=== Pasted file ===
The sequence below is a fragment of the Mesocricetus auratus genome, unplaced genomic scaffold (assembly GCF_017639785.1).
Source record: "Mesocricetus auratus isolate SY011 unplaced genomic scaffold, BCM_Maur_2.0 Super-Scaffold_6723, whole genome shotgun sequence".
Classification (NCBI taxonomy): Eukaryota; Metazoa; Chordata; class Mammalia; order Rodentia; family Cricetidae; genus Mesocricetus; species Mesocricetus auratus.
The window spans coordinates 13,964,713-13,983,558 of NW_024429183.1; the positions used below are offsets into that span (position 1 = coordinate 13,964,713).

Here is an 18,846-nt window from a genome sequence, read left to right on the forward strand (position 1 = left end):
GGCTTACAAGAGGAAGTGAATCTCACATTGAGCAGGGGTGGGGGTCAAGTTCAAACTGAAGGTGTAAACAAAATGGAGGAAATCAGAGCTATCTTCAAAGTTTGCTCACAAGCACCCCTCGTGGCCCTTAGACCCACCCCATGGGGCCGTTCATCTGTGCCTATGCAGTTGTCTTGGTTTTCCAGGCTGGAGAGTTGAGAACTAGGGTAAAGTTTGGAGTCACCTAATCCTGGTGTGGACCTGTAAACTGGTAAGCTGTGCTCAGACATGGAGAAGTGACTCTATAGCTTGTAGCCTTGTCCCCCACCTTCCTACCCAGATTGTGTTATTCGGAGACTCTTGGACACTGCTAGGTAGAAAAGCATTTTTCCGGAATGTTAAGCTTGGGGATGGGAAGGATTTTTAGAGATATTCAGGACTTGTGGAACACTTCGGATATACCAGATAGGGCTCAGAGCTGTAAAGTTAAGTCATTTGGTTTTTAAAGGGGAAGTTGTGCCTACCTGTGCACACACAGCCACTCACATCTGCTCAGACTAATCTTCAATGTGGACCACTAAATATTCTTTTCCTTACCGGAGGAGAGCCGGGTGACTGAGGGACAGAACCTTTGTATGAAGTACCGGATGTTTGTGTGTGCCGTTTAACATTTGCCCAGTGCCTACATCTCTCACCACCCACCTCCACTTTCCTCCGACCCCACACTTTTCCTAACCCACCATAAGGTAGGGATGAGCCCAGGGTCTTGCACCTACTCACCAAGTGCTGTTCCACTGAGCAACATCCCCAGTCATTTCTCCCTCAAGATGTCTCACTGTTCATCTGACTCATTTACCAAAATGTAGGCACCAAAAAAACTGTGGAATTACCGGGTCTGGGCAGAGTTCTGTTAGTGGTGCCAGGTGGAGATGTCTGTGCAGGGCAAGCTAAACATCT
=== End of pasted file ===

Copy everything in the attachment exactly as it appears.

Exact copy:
The sequence below is a fragment of the Mesocricetus auratus genome, unplaced genomic scaffold (assembly GCF_017639785.1).
Source record: "Mesocricetus auratus isolate SY011 unplaced genomic scaffold, BCM_Maur_2.0 Super-Scaffold_6723, whole genome shotgun sequence".
Classification (NCBI taxonomy): Eukaryota; Metazoa; Chordata; class Mammalia; order Rodentia; family Cricetidae; genus Mesocricetus; species Mesocricetus auratus.
The window spans coordinates 13,964,713-13,983,558 of NW_024429183.1; the positions used below are offsets into that span (position 1 = coordinate 13,964,713).

Here is an 18,846-nt window from a genome sequence, read left to right on the forward strand (position 1 = left end):
GGCTTACAAGAGGAAGTGAATCTCACATTGAGCAGGGGTGGGGGTCAAGTTCAAACTGAAGGTGTAAACAAAATGGAGGAAATCAGAGCTATCTTCAAAGTTTGCTCACAAGCACCCCTCGTGGCCCTTAGACCCACCCCATGGGGCCGTTCATCTGTGCCTATGCAGTTGTCTTGGTTTTCCAGGCTGGAGAGTTGAGAACTAGGGTAAAGTTTGGAGTCACCTAATCCTGGTGTGGACCTGTAAACTGGTAAGCTGTGCTCAGACATGGAGAAGTGACTCTATAGCTTGTAGCCTTGTCCCCCACCTTCCTACCCAGATTGTGTTATTCGGAGACTCTTGGACACTGCTAGGTAGAAAAGCATTTTTCCGGAATGTTAAGCTTGGGGATGGGAAGGATTTTTAGAGATATTCAGGACTTGTGGAACACTTCGGATATACCAGATAGGGCTCAGAGCTGTAAAGTTAAGTCATTTGGTTTTTAAAGGGGAAGTTGTGCCTACCTGTGCACACACAGCCACTCACATCTGCTCAGACTAATCTTCAATGTGGACCACTAAATATTCTTTTCCTTACCGGAGGAGAGCCGGGTGACTGAGGGACAGAACCTTTGTATGAAGTACCGGATGTTTGTGTGTGCCGTTTAACATTTGCCCAGTGCCTACATCTCTCACCACCCACCTCCACTTTCCTCCGACCCCACACTTTTCCTAACCCACCATAAGGTAGGGATGAGCCCAGGGTCTTGCACCTACTCACCAAGTGCTGTTCCACTGAGCAACATCCCCAGTCATTTCTCCCTCAAGATGTCTCACTGTTCATCTGACTCATTTACCAAAATGTAGGCACCAAAAAAACTGTGGAATTACCGGGTCTGGGCAGAGTTCTGTTAGTGGTGCCAGGTGGAGATGTCTGTGCAGGGCAAGCTAAACATCT